Euro Bats

June 15, 2005

I just ushered a cute little bat out of the house.

About 6″ wingspan, great big ears, small furry face that I can only describe as “bat like” and lousy radar (kept veering away from windows I’d opened for him). And, between trying STOL landings on my head, he hung upside down on the rafters in the approved manner.

After seeing him fly off in to the night, I Googled to get pix, without success. However, you’ll be delighted to know that there’s a site called www.eurobats.org. Among other things it stages a European Bat Night & just hosted a Bat Workshop in Slovenia.

Just though you should know.


Google and Yahoo Are Evil, Not Microsoft

June 15, 2005

Microsoft is censoring its portal because its customer, the Chinese State, requires it to, and that’s normal free market behavior. However Yahoo and Google are censoring their news to their Chinese customers out of fear. That’s pusillanimity.

In today’s WSJ Opinion (subscription required):

(Microsoft) has just bowed to the Chinese government by banning (the words ‘freedom,’ ‘democracy’ and ‘human rights’) . If you type them on Microsoft’s new portal, a message appears telling you to try different ones. If this weren’t insulting enough, the message actually says, according to news reports, “this item should not contain forbidden speech such as profanity. Please enter a different word for this item.”

With all respect to the WSJ, blaming Microsoft for satisfying its customer is, well, lefty. Because:

Microsoft formed a joint venture with China’s state-funded Shanghai Alliance Investment Ltd (SAIL) last month to launch the MSN China web portal.

So the customer is the Chinese Fear State. And Microsoft is publicizing this limitation on its service, so no deception is involved. However:

Yahoo! and Google have also caved in to China. Google chose last year to omit sources the Chinese government does not like from its Google News China edition.

The customers of Google and Yahoo are Chinese users, not the Chinese state. So, in censoring the news they provide, they are violating the trust of these customers, every minute, every day.

Creeps.


If You Don’t Like Gitmo, What’s Your Alternative?

June 15, 2005

The people deploring US interrogation of prisoners at Gitmo are dishonest hypocrites – they seek to protect the terrorists who commit the depravities while condemning the US for taking mild measures to squeeze the thugs for life-saving intel.

Defense Secretary Donald H. Rumsfeld said yesterday that the U.S. extracted valuable inside information on al Qaeda from a would-be September 11 hijacker who underwent rough interrogation tactics at the U.S. prison in Guantanamo Bay, Cuba.

Mr. Rumsfeld said information from Mohammed al-Qahtani, the so-called “20th hijacker,” and others led to the capture of Khalid Shaikh Mohammed, the mastermind of the September 11, 2001, attacks; the identities of 20 bodyguards of al Qaeda leader Osama bin Laden; and the disruption of planned terror attacks around the world.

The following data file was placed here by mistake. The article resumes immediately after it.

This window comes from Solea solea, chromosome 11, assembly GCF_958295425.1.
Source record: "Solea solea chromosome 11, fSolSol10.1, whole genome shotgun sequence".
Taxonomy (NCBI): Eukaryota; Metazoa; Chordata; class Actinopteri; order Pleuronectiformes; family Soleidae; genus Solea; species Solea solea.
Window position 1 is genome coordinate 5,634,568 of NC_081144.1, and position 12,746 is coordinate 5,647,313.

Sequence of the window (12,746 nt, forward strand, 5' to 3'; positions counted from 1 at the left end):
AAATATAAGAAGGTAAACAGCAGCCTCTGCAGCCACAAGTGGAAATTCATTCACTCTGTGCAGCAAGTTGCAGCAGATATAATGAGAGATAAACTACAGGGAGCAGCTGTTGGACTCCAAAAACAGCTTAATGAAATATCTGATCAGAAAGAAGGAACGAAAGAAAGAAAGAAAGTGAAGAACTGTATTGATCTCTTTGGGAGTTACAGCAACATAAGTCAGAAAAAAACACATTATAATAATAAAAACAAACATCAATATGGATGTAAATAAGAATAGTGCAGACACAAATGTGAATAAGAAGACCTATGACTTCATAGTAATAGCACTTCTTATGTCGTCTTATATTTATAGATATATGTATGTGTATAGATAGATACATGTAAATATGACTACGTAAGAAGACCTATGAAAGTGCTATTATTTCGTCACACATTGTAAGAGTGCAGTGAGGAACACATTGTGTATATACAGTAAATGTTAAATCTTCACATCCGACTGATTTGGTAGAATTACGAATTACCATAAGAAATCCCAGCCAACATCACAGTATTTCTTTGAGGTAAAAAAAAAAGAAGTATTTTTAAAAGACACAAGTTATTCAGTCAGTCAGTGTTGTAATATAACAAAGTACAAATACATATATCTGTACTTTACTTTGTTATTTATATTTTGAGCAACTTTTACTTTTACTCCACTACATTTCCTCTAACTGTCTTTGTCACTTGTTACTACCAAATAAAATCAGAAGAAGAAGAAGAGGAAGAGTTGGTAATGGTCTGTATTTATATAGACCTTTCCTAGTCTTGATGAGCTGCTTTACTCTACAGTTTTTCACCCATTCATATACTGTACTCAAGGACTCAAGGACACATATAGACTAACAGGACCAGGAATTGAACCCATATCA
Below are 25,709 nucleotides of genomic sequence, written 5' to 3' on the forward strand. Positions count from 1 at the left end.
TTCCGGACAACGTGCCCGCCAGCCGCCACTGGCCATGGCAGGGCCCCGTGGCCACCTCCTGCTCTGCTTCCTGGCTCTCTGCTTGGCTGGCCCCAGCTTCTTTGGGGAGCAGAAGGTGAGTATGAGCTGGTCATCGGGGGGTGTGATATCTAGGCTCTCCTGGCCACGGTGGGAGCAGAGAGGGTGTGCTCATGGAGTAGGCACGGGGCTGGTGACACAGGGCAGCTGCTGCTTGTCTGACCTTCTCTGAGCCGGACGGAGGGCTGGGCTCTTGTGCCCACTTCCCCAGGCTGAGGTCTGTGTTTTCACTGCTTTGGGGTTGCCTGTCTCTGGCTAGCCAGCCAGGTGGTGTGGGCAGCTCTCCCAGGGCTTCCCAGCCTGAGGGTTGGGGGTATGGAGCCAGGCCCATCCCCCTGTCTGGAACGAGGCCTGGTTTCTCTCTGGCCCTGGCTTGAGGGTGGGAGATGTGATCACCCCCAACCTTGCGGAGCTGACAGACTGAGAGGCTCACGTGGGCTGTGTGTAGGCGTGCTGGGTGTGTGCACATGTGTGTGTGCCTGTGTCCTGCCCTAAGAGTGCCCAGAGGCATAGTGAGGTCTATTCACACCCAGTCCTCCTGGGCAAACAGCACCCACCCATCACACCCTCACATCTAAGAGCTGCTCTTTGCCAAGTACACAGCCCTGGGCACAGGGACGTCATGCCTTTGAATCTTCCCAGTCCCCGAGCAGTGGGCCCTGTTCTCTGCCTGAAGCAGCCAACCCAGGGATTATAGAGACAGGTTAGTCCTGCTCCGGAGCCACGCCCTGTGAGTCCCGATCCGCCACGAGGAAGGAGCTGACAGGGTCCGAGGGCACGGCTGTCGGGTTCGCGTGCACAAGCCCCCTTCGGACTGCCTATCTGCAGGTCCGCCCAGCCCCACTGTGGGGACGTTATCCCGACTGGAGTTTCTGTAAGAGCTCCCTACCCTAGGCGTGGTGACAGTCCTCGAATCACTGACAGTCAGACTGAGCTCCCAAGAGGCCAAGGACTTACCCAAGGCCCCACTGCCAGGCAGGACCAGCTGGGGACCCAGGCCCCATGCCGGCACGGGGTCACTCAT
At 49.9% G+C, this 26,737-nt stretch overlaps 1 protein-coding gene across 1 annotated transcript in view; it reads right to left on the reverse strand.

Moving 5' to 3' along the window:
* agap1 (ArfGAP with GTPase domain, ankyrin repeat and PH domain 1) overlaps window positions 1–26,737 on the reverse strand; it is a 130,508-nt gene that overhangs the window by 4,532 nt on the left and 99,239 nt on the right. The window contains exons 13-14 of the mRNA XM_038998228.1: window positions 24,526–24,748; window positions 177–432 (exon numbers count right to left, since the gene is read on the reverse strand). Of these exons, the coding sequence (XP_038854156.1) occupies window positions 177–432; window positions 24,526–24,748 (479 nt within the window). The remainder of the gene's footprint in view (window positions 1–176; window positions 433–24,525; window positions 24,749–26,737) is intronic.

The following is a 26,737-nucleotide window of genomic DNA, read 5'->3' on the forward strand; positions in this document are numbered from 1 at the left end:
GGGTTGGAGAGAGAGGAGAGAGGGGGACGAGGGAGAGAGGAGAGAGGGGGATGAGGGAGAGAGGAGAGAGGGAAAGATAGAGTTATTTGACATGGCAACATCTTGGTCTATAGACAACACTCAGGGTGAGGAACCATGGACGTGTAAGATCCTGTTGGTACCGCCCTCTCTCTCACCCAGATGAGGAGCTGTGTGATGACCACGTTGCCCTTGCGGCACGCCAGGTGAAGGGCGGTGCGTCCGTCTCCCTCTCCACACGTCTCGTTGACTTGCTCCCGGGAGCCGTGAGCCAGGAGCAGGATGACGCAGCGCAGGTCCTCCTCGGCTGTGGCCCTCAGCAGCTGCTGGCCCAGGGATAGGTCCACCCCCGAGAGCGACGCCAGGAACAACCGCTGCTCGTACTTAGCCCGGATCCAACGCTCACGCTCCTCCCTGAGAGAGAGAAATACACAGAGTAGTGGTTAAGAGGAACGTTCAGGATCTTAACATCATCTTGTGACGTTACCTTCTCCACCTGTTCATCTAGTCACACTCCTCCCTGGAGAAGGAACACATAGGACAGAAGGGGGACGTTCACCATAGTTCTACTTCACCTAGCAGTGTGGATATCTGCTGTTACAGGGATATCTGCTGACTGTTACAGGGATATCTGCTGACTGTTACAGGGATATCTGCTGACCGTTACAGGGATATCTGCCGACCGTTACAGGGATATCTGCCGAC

My approach to interrogation morality is utilitarian – if I were captured by a bunch of Islamic terrorists, would I really mind the Gitmo techniques being used on me? Of course I wouldn’t feel good if it caused me to reveal secrets, and I wouldn’t like the hazing. But would I mind it as much as, say having all my teeth or fingernails pulled out, or an arm sawed off? I don’t think so.

So, if that’s the choice, how do you interrogate people who you reasonably believe are planning to slaughter more Americans?

1. Put them through the criminal courts

The ACLU proposes this & has been saying so since 9 days after 9/11, when the WTC was still an open grave.

But then you find out nothing – because you can’t coerce people when they’re in the criminal justice system. So then we get more open graves. Here are their alternative treatments for terrorists captured in battle:

Charge a terrorist suspect with the crime of “material support” for terrorism or other broadly-defined crime, such as harboring terrorists.

Charge a terrorist suspect with an unrelated criminal offense and use evidence of terrorism at sentencing.

Detain a terrorist suspect as a “material witness” to a criminal proceeding.

This is the policy which has worked so brilliantly in Germany.

A Moroccan who was cleared last week of plotting the 9-11 attacks on the United States refused to testify on Wednesday when called as a witness at the Hamburg trial of fellow-accused Mounir al-Motassadeq.

2. Treat them like POWs

This means asking only name rank and number, which is the privilege granted by the Geneva Convention to combatants who are captured while observing the rules of war.

…drawn from earlier international practice and agreements, and include subordination to a responsible command structure, wearing uniforms, carrying arms openly, and operating in accord with the other laws and customs of war.

The International Committee of the Red Cross (ICRC) is pushing this one. They argue that the US is bound by the 1977 “Protocol I Additional” to the Geneva Conventions: